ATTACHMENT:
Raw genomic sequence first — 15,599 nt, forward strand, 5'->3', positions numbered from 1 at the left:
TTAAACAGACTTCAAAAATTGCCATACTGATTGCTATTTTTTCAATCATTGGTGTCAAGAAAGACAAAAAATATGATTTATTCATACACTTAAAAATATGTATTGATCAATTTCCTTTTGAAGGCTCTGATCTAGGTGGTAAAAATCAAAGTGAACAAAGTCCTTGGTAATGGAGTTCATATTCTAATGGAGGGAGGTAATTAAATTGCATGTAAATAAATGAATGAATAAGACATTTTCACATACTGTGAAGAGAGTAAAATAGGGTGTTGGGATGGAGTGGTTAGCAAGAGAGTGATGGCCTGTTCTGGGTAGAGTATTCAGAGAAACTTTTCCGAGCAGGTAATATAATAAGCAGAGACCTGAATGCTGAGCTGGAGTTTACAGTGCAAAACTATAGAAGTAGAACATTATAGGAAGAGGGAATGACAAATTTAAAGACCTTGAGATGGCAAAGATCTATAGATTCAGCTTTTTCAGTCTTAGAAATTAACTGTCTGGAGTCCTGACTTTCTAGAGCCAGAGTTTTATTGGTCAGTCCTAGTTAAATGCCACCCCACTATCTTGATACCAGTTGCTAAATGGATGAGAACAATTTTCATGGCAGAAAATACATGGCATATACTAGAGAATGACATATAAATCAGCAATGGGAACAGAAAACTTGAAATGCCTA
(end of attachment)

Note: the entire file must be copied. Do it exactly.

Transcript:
Raw genomic sequence first — 15,599 nt, forward strand, 5'->3', positions numbered from 1 at the left:
TTAAACAGACTTCAAAAATTGCCATACTGATTGCTATTTTTTCAATCATTGGTGTCAAGAAAGACAAAAAATATGATTTATTCATACACTTAAAAATATGTATTGATCAATTTCCTTTTGAAGGCTCTGATCTAGGTGGTAAAAATCAAAGTGAACAAAGTCCTTGGTAATGGAGTTCATATTCTAATGGAGGGAGGTAATTAAATTGCATGTAAATAAATGAATGAATAAGACATTTTCACATACTGTGAAGAGAGTAAAATAGGGTGTTGGGATGGAGTGGTTAGCAAGAGAGTGATGGCCTGTTCTGGGTAGAGTATTCAGAGAAACTTTTCCGAGCAGGTAATATAATAAGCAGAGACCTGAATGCTGAGCTGGAGTTTACAGTGCAAAACTATAGAAGTAGAACATTATAGGAAGAGGGAATGACAAATTTAAAGACCTTGAGATGGCAAAGATCTATAGATTCAGCTTTTTCAGTCTTAGAAATTAACTGTCTGGAGTCCTGACTTTCTAGAGCCAGAGTTTTATTGGTCAGTCCTAGTTAAATGCCACCCCACTATCTTGATACCAGTTGCTAAATGGATGAGAACAATTTTCATGGCAGAAAATACATGGCATATACTAGAGAATGACATATAAATCAGCAATGGGAACAGAAAACTTGAAATGCCTA